It’s Fav Friday and this time we have Sally Strand on board to share her fav pastel.
In case you’re new here, each Friday I ask a Pastel Today Advisory Board member a question. The same question. This question:
What pastel stick (colour and brand) can you not do without?
(If you’ve missed the previous answers, click HERE.)
Now let’s get to Sally’s answer!
“My favourite pastel sticks – among others – seems to be an odd choice: Olive Green 620.2 and 620.3 by Rembrandt.”
Wow. That is a bit surprising. Especially the brand. I asked Sally to share more.
“When I started seriously using pastels, in the late 70s and early 80s, I only knew of one pastel brand that was affordable and accessible – Rembrandts pastels. They were pastels I still had from my student art school days.
I was a watercolorist at the time but one day when I felt I had hit a plateau with my watercolour painting, I picked up some old pastel sticks and started scribbling over my painting on watercolour paper. I used that old pastel set exclusively for over 15 years to start my art career.
In those early days, my colour choices using the Rembrandt set were limited. I started using paint to paint the dark areas in darker than the sticks in my pastel box would allow. However, the great benefit from those years is that I learned, out of necessity, to directly mix the colour I saw in nature on my paper in layers. I did not have those specific colours in my pastel box. Nor did I have the great variety of colours and brands now available on the market.
And so to the use of Olive Green No. 620… I found myself using it with linear strokes to neutralize colour, similar to the use of a “mother colour” for oil painting. In that it’s a harder type of pastel, I use it often as a sort of glaze, sometimes over entire areas or masses, both to pull the values together or to change the colour – mixing colours directly on the paper. I can’t do that with a soft pastel. Alternatively, I sometimes use the side of the Olive Green to scumble over large areas.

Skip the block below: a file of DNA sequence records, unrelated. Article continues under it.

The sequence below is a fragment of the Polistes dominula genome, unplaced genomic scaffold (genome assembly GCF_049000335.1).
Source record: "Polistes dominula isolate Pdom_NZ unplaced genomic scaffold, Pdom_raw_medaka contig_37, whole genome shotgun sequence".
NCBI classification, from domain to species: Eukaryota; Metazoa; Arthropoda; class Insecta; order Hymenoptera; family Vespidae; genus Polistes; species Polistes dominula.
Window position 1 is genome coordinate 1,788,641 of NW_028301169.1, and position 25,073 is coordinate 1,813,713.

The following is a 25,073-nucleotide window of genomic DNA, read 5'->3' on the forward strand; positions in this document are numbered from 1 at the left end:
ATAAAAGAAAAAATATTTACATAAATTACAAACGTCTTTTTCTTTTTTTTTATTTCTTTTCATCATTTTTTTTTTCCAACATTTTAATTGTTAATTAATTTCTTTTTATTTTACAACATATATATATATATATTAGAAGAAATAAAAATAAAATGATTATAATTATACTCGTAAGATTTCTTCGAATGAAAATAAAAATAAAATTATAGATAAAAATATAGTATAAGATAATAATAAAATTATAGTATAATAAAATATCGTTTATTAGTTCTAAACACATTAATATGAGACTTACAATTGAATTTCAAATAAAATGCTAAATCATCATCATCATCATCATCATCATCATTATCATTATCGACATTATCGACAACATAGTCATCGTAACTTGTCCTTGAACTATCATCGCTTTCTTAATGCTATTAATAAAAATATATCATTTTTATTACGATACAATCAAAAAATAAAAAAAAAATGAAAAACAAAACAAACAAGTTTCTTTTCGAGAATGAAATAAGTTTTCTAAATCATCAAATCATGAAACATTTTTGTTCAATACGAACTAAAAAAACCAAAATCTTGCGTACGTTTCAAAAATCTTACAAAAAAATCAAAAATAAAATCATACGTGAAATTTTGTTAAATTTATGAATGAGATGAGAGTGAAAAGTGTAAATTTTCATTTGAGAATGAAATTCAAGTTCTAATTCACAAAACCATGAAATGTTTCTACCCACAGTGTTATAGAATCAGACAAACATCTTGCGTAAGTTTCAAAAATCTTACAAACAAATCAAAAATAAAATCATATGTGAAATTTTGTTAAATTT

Beautiful colour results from colour relationships. Olive Green No.620 helps me achieve those subtle mixtures found in perceptual painting but not otherwise found directly in the pastel box!”
Such an unexpected answer from Sally Strand. I’m going to relook at my old Rembrandt pastels. How about you? Let us know!
Meet acclaimed Iowa landscape artist Tom Christopher
I’d like you to introduce you to Pastel Live faculty member Tom Christopher.
Tom is a Signature Member of the Pastel Society of America and a Master Circle Recipient of The International Association of Pastel Societies (IAPS). He works out of his studio in Central Iowa and regularly facilitates pastel workshops throughout the United States.
Tom writes, “Living in the Midwest has influenced my style of painting and choice of subject matter significantly. Many of my pieces depict very common scenes I have experienced. As a child, I spent countless hours playing on the riverbanks and wooded areas in Central Iowa. Even today, I continue to be intrigued with nature and the way sunlight and shadows help define the landscape. I continue to spend my mornings hiking and sketching the rugged landscape along the Iowa River near my home. My goal is to paint relatively common scenes in a more dramatic and interesting way. Most of my finished works are the result of reference photographs and on-location (plein-air) studies.”
I hope you’ll join Tom Christopher and me on Beginner’s Day at Pastel Live 2022 on 17th August. The line-up on that first day of Pastel Live is spectacular! Check out this list:
- Tom Christopher
- Christine Debrosky
- Rita Kirkman
- Michael Chelsey Johnson
- Susan Jenkins
- Jane McGraw-Teubner
- Gail Sibley
- William A Schneider
And then there’s a whoooooole heap more to come on the following three days (18-20 August 2022). I can’t wait!!
And that’s it for this time!